1005 — A Cost-Benefit Analysis of Higher Medication Copayments in Veterans with Schizophrenia
Zeber JE (VERDICT, San Antonio), Copeland LA
(VERDICT, San Antonio), Miller AL
(UTHSCSA, Psychiatry), Valenstein M
(SMITREC, Ann Arbor), Leykum L
(VERDICT, San Antonio)
Medication non-adherence is already a significant problem for patients with schizophrenia, substantially increasing psychiatric admission risks. The 2002 Veterans Health Care Act raised medication copayments from $2 to $7. From the VA’s perspective, such health policy decisions should balance financial benefits with potential costs associated with unintended clinical consequences. Expanding our prior work, the current study documents the cost-offset of copayment revenue versus higher inpatient and emergency department (ER) costs.
Pharmacy prescriptions, health services utilization, and VA costs for all veterans (N = 69,986) diagnosed with schizophrenia were analyzed 33 months Pre- and Post-policy change. This observational study calculated additional copayment revenue versus utilization costs (1999 adjusted dollars), contrasting veterans subject to copayment increases with a natural control group of exempt patients.
In comparison to the pre-policy period and minimal change in Exempt patients, total prescriptions for Copayment veterans (N = 33,431) continued increasing slightly, but psychotropic fills dropped 18%. During the same period, psychiatric admissions and hospital days rose 4%, reversing downward trends observed over the past decade. The total prescriptions increase yielded $17.3 million in new copayment revenue, but higher pharmacy costs of $5.5 million. Furthermore, inpatient and ER costs increased $13.3 million and $0.6 million, respectively. Therefore, the net cost-benefit revenue change from the VA perspective was a negative $2.1 million, or $745,000 annualized losses. Sensitivity analyses altering utilization costs and the proportion of post-policy changes due to higher copayments produced annualized cost-benefits ranging from -$1.4 million to $0.3 million (gain).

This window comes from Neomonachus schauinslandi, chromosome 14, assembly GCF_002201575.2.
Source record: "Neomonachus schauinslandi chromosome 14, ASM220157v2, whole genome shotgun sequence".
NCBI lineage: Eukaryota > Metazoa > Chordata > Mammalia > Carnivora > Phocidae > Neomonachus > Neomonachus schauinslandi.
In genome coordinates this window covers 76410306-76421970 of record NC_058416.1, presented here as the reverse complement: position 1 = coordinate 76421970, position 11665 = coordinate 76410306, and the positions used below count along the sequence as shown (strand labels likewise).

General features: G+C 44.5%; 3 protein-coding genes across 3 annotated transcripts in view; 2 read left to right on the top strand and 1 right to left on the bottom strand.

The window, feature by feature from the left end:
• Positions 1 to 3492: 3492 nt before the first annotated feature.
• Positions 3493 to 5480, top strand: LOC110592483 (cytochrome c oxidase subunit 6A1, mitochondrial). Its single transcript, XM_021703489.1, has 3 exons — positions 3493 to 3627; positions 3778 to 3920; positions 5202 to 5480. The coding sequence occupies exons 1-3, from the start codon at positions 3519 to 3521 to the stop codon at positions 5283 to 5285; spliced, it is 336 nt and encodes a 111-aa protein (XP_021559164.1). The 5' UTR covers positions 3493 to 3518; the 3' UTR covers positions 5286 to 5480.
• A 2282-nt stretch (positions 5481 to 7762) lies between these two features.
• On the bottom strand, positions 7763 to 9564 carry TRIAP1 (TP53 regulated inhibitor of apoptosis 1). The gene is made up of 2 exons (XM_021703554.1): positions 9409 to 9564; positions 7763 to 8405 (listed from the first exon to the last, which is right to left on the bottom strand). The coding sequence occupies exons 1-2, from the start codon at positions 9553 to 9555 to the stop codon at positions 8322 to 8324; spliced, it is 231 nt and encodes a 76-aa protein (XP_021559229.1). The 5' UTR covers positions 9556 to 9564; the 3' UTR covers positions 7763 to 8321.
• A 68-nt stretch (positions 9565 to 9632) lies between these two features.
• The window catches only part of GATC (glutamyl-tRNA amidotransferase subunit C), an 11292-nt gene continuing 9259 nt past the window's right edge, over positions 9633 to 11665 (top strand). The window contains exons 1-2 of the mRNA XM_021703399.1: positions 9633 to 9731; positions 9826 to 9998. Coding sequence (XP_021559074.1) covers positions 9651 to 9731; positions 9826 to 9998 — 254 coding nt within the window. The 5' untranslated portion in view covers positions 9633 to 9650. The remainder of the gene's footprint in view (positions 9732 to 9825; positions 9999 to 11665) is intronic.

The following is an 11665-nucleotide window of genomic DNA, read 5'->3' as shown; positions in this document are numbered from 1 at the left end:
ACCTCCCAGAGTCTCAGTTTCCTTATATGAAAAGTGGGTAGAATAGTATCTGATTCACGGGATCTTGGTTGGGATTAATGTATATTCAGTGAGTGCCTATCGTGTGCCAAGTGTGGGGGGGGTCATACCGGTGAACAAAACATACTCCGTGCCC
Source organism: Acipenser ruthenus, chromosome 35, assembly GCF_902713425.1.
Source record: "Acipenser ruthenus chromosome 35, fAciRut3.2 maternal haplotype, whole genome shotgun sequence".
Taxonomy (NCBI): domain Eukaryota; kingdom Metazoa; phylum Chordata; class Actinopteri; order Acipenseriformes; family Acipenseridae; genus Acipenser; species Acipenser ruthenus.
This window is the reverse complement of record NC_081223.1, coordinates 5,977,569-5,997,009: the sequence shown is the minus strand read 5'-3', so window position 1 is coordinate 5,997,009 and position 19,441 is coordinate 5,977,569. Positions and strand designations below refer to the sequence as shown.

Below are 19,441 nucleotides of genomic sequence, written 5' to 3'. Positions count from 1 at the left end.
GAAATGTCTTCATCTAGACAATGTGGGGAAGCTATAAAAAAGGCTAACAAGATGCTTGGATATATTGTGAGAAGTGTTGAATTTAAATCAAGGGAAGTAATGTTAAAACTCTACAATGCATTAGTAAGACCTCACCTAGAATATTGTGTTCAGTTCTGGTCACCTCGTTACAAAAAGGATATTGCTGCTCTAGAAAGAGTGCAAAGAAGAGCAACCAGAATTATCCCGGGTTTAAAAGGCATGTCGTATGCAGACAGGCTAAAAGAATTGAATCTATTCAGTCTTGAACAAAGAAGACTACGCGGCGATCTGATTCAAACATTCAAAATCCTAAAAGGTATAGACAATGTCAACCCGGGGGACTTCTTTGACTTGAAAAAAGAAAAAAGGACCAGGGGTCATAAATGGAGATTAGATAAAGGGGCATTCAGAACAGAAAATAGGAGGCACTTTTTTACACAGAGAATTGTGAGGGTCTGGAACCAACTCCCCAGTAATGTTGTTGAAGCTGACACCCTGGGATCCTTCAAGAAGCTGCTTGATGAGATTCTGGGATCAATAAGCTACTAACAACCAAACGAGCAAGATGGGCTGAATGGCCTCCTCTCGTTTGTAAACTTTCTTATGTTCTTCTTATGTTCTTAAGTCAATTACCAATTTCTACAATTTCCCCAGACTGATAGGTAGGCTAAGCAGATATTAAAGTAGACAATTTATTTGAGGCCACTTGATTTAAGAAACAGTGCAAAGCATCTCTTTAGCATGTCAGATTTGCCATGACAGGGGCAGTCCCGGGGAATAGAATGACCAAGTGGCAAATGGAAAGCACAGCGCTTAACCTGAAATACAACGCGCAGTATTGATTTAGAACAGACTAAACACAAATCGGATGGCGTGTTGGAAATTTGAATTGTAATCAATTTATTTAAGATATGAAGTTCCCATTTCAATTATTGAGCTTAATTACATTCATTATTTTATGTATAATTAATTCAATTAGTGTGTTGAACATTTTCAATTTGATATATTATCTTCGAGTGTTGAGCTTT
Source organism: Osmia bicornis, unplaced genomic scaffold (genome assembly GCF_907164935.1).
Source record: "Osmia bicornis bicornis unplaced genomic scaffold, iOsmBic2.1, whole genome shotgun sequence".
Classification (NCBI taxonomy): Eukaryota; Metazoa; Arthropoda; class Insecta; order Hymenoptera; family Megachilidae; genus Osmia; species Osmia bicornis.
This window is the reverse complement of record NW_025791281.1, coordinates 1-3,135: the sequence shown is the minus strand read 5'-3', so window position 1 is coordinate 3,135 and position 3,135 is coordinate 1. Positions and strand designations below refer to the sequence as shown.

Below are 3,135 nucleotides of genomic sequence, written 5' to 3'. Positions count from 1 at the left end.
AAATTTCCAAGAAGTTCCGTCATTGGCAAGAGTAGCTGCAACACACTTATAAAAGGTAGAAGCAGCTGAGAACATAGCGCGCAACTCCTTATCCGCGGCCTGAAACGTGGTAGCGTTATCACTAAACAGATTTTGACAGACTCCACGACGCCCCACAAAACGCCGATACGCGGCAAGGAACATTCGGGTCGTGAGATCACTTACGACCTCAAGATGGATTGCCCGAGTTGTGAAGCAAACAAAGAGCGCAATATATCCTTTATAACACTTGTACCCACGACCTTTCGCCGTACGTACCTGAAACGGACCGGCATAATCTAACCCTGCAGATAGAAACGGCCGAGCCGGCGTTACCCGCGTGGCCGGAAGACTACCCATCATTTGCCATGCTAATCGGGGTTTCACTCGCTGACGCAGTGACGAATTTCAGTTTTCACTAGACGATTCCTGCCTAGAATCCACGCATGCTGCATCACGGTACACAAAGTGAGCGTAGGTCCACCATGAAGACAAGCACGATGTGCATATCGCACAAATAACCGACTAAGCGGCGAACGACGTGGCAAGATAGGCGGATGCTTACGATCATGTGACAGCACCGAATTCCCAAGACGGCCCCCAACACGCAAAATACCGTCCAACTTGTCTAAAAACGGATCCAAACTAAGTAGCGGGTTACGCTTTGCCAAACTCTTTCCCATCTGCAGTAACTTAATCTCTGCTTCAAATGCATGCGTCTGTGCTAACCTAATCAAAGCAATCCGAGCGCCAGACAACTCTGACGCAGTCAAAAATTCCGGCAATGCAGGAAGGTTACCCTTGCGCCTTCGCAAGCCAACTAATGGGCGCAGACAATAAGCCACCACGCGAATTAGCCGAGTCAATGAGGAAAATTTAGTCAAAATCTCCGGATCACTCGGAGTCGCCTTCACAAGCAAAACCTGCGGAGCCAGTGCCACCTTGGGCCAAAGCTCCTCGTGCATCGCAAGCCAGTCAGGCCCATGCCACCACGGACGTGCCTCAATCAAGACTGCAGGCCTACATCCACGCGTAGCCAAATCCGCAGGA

This descriptive study suggests that the policy change translated into greater VA copayment revenue while possibly dampening overall pharmacy cost increases. However, unanticipated consequences included sharply reduced psychotropic fills leading to poorer adherence and higher utilization. Recognizing blunt calculations and complex causal assumptions, the VA nevertheless appeared to experience financial losses while simultaneously reducing veterans’ quality of life.
Policy changes targeting essential pharmacy benefits for vulnerable veterans with schizophrenia should be implemented carefully, recognizing trade-offs between immediate financial gains and the potential costs associated with clinical deterioration. Longer-term studies are needed to gauge the sustained effect over time as veterans reconcile their behaviors with higher medication expenses.